Do you remember your first day at middle school? High school? Walking into the lunchroom, unsure of where your friends are and needing to choose a table? You don’t want to be embarrassed. You want to sit with the cool kids. You want to be with folks just like you. At an early age, you realize that who’s at your table can define who you are. Sound juvenile? Sound mean?
Brands are always trying to define their consumers. Customer segmentations help define what type of people make up the customer base and and why/how they engage with the brand. While this is a tried and true method of strategically targeting consumers, it’s also becoming a bit old school. More brands every day are moving away from thinking in terms of segmentation and towards thinking about their tribe. That way they can connect with consumers based on a sense of character, intrinsic motivations and shared values.
To connect with these tribes, which are often made up of people across a broad demographic, some brands are identifying a cast of characters that really put a stake in the ground. You could almost imagine a lunch table of different, yet like-minded middle schoolers. Two recent examples are Jägermeister and Cîroc. Both are liquor brands where image is everything (unless distribution is everything, but that’s another story).
A few years ago, Jägermeister focused on a collection of “Men with a Stronger Bond”: Freddie Roach, a no-nonsense boxing trainer who has guided the likes of Manny Pacquiao and Miguel Cotto, was at the table; Bob Smets, a rodeo clown who puts himself in between pretty faces and monstrous animals for a living was also there, as were Slayer guitarist Kerry King, former NFLer Keyshawn Johnson and tattoo/street artist Mister Cartoon, among others. “Today, a group who lives up to this legacy has been offered a seat at The Table, a place where men who have lived lives darker and brighter than others come together.”
The Cîroc ads, which first aired in 2011 and are still on today, are more party-centric, though still comprise a collection of characters. In these ads you see a smooth group including model Eva Marcille, Entourage actress Dania Ramirez, Sopranos star Frank Vincent and Breaking Bad’s Aaron Paul. The point is, P. Diddy knows how to throw a party, and he’s put together a group that’s out and about having fun till the break of dawn.
When I see these spots, I immediately start thinking of other brands outside of the liquor category that should start to use tribes in their marketing efforts. I like the idea of cool, but cool isn’t only about being uber-famous, right? How about a tough tribe, a table of badasses for a tough brand? How about DeWalt?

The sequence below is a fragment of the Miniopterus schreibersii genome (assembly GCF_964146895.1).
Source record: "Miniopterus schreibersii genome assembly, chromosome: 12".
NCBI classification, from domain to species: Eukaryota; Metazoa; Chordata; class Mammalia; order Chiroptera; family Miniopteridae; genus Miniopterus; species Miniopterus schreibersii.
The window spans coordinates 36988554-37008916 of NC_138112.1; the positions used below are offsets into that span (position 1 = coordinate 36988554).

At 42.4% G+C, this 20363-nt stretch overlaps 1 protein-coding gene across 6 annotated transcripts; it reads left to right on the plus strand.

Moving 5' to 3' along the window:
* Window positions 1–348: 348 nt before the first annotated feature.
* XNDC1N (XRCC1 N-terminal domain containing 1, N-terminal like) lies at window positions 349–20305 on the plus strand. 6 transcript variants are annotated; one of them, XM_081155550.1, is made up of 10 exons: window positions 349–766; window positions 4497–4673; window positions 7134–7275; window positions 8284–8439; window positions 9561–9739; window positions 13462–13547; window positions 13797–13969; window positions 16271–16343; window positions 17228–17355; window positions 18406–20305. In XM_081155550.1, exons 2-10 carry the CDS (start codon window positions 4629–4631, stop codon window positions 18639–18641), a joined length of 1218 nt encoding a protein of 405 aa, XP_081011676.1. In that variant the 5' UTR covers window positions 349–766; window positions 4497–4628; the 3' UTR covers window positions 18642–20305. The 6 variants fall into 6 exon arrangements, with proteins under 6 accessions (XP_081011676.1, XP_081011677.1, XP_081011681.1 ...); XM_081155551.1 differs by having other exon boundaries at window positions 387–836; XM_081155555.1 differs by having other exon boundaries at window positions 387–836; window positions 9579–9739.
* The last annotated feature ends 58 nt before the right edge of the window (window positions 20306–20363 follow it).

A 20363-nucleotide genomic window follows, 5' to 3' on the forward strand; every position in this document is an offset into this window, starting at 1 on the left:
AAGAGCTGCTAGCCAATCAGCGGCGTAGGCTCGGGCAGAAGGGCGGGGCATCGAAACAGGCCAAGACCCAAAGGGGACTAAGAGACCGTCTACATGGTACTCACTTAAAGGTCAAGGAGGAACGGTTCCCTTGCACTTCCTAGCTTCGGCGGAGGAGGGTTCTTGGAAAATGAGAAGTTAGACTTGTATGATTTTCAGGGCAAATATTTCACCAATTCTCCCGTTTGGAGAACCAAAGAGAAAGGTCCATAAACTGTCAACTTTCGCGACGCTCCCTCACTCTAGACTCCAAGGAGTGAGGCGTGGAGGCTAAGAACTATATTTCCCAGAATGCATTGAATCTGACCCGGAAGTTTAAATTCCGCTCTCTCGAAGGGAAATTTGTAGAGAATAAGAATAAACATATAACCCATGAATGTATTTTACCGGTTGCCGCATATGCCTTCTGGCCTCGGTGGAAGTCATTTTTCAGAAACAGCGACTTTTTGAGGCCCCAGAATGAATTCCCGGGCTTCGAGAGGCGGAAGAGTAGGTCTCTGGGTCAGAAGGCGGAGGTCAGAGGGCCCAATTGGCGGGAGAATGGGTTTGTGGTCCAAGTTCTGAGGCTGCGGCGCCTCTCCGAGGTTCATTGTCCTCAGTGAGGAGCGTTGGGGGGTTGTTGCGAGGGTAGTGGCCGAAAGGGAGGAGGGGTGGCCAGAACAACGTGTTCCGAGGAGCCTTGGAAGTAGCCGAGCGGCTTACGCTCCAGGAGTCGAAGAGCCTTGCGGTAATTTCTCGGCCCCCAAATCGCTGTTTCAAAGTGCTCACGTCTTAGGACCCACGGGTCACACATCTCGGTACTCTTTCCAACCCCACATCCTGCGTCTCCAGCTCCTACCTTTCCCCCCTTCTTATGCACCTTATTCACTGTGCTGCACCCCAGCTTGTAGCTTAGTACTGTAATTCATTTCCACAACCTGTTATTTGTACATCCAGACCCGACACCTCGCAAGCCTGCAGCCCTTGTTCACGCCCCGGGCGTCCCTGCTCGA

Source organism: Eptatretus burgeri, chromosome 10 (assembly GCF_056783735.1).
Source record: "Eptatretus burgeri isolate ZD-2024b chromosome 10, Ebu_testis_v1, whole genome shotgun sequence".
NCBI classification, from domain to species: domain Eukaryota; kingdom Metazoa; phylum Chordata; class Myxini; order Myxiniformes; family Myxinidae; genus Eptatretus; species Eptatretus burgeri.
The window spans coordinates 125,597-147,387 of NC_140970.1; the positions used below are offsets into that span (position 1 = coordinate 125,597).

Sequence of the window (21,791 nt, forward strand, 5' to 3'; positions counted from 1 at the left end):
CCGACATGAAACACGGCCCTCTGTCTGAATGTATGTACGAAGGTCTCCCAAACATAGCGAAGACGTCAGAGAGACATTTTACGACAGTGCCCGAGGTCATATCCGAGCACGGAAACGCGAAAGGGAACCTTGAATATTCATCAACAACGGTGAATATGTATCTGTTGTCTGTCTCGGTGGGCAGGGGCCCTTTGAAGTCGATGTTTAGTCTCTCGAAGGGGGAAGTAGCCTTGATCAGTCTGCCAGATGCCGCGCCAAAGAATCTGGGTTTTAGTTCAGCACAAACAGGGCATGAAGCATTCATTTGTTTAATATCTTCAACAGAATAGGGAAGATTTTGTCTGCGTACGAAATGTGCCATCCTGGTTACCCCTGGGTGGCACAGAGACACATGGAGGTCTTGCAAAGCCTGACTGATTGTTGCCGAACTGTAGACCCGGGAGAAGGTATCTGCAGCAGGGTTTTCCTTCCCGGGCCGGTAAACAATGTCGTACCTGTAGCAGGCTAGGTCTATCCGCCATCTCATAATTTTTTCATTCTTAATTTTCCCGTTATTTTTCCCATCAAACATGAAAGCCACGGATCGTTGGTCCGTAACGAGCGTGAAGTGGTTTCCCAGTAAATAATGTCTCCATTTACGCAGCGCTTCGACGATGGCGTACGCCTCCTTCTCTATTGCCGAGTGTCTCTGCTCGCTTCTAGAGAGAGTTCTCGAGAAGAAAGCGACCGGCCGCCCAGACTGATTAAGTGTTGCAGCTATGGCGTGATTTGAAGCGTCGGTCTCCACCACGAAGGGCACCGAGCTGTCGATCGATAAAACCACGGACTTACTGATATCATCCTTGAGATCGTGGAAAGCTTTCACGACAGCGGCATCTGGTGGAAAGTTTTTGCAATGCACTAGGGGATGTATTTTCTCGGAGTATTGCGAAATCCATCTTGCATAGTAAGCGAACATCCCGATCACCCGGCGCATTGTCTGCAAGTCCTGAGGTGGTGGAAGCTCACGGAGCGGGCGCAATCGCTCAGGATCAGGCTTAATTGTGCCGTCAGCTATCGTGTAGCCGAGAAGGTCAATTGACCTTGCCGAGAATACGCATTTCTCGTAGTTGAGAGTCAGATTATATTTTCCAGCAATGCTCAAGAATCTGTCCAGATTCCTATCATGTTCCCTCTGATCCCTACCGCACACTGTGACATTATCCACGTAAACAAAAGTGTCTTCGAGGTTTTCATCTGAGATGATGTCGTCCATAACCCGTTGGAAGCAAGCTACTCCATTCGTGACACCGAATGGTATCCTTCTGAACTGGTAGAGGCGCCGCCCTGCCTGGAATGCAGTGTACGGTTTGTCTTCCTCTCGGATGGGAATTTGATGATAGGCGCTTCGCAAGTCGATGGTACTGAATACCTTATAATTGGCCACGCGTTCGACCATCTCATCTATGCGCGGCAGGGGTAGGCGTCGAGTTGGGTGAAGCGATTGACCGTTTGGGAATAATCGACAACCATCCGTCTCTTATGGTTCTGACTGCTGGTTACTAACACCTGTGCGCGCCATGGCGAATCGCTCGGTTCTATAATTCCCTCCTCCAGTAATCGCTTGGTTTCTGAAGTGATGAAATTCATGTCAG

DeWalt, part of the Stanley Black & Decker crew, has been around since 1936. DeWalt is “Guaranteed Tough” and leads with a bold, no-nonsense logo and a color palette screaming “construction.” With products that have “XR® Extreme Runtime” and “FlexTorq™ Screwdriving Bits,” DeWalt pushes a tough image in messaging, marketing and product development. They are ripe for being part of a tribe. Here’s my choice for a DeWalt table of eight, tough badasses:
Randy Couture – First UFC world champion in two weight classes who also won the heavyweight belt for the third time when he was 43-yearsold, beating a 6’ 8” fighter comically nicknamed the Maine-iac.
Gene Hackman – Even his eyes are tough! (A 25-year-old colleague of mine just swore that he doesn’t know who Hackman is. I also just realized Hackman hasn’t done a movie in 10 years so that kinda makes sense). Hoosiers. French Connection. Crimson Tide. Uncommon Valor. They say that out of 100 movies, he hasn’t made a bad one. I’m also secretly hoping that if Hackman is at my table, Tex Cobb will show up.
Serena Williams – What confidence. The most dominant women’s tennis player ever, plus she designs her own catsuits. She. Is. A. Machine.
Chris Christie – Love him or hate him, he’s tough. His interviews and town halls? These aren’t cell phone videos of a drunk Rob Ford. This future presidential candidate intends to yell at his voters!
Joe Pesci – Stabbed someone in the neck with a pen.
James Frey – A kickass writer who forces you to read his books at a mile a minute. Even if only some of A Million Little Pieces is true, he still gets a seat at the table.
The A-Team – Could make a tank out of a golf cart. A crime they didn’t commit. Yeah, right.
Anthony Mason – Quite possibly the most intimidating human I’ve ever seen. I watched Mason play in NY for five years and never once saw anything resembling emotion on his face.
Trapped with nothing but DeWalt tools, I’m pretty sure this table could topple any regime, tackle any situation and get themselves out of any conflict. Casting a seemingly random group that actually has interesting connections is an effective way for any brand to connect with a tribe. It encourages the like-minded consumer to sit at your table. Isn’t that all you can really ask for?